Despite all that, the present has no semblance to the future that I had imagined for my family of origin. It’s hard to even call us a family. My sister does not talk to me or my brother. We never get together for the holidays anymore, not all of us. We have never vacationed together. During the past 13 years, the family has never gathered as a clan. The quality other families may have that draws them together is elusive for us. We’re not at ease with each other. There is no obvious affinity. We have no family rituals, no running jokes, no matching ugly sweaters.

Any effort to get together as a family, even a faction of us, however sporadically, has been instigated by me. No one else initiates, including my parents. My parents seem complacent enough to see the family in its current state. It is incomprehensible to me.

For a long time, I rallied against this baseline state. I carried dreams of us vacationing as a family, going on cruises, eating holiday meals together. I imagined us restored, a family who suffered but healed, a people who can look back with satisfaction at all that they endured but survived. I have been playing out these scenarios in my head for as long as I can remember.

As I look back, I now wonder about this audacity, naivete, the gall. Who was I to presume that we carried the same dream, as if I spoke for us all? And who was I to believe I could weave others into my dream, as if I were the puppeteer.

From the crevasse of our failed family relationships, I now reassess the past. It is my relationship to my dream that requires scrutiny. Perhaps, it was never my prerogative to dream for all of us. Maybe it was never a part of their hopes for their future. That dream embodied my own hopes, expressed my own needs. It is humbling, this reminder.

A part of me rebukes myself for having carried this dream at all. It adds to my unhappiness and frustration because it highlights how far we fall short. At the same time, I tell myself that this dream carried me forward as well. It provided focus, a goal. It is this dream that drew a sharp line around the past and made it bearable.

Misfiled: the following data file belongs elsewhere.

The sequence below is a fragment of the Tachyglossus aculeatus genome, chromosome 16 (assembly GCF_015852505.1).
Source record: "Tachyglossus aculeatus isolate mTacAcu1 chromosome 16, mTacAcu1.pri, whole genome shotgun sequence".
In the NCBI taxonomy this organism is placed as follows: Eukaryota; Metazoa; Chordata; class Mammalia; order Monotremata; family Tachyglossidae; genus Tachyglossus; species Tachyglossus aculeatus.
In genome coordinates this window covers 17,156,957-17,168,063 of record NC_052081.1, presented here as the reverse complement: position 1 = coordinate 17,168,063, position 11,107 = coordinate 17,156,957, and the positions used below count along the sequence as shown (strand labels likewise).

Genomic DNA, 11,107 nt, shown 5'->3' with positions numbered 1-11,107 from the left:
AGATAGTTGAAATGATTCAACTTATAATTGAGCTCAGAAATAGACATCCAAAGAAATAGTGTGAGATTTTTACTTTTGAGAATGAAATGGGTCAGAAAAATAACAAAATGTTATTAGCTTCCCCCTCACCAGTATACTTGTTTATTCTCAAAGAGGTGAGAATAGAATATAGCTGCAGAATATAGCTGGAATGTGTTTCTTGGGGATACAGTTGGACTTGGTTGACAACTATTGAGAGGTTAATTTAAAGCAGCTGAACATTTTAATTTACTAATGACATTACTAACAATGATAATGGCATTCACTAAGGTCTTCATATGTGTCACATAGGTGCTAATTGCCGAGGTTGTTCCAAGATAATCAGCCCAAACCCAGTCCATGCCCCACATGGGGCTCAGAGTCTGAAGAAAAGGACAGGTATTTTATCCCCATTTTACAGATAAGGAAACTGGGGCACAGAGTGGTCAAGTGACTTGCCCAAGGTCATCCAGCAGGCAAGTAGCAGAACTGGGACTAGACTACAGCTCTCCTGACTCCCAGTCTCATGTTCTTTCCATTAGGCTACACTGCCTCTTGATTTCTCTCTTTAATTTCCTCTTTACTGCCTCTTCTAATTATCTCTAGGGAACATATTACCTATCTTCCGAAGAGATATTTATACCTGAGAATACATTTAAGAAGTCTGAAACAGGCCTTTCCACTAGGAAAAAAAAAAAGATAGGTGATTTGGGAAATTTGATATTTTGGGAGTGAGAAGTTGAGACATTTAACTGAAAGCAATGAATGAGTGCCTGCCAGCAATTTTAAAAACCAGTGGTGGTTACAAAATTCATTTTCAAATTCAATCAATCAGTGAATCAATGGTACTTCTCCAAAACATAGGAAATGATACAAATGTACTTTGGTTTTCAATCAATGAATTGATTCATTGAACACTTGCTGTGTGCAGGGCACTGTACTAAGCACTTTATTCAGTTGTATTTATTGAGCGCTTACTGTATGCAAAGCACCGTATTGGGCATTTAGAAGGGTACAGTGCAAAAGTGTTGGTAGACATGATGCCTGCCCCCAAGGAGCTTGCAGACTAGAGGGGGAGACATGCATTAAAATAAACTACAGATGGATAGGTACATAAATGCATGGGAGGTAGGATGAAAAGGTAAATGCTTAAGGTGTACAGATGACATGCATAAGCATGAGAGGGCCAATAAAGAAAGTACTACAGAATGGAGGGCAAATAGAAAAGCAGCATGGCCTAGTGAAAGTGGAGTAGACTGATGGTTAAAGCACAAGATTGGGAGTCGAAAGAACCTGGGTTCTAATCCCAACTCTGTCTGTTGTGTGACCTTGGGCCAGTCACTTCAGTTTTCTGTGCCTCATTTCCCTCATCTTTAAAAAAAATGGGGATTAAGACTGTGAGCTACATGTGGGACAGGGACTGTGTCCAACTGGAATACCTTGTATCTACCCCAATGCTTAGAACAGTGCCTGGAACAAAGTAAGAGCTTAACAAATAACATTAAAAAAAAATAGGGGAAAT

I wonder about the role of our dreams and the purposes they serve. Perhaps it is dreams that draw us together as a people, and they carry us forward as if on a dinghy. During those rough days when my family worried about every quarter spent or every customer lost, I clung to this dream as I fought to stay afloat in the sea of anxiety that was my family. We lacked the ability to soothe and allay each other's fears; instead, all of us shut our eyes and held on to whatever was within reach. When both hands are needed for one's own survival, there is none left to extend to others. And as obvious as our needs must have been, we never spoke of them. We never learned to say, "I am scared" or "I need some help." Instead, we lashed out in resentment at those who failed to meet our needs -- and learned to do without.

Perhaps that dinghy was not big enough, not refined enough, not sophisticated enough to carry us all, not in the way we each needed. Now that I find myself having to examine this dinghy, I can see how inadequate it is, how decrepit, how flimsy. I also remember how precious it felt when there was nothing else to latch onto. How I urged others to hold onto it as I did. How desperately alone our family was in this unknown territory, and how little I had to offer. I can now surrender to the unknown. From where I currently stand, I think about what it means to weather the storm, to survive, as I release the dinghy back out to sea.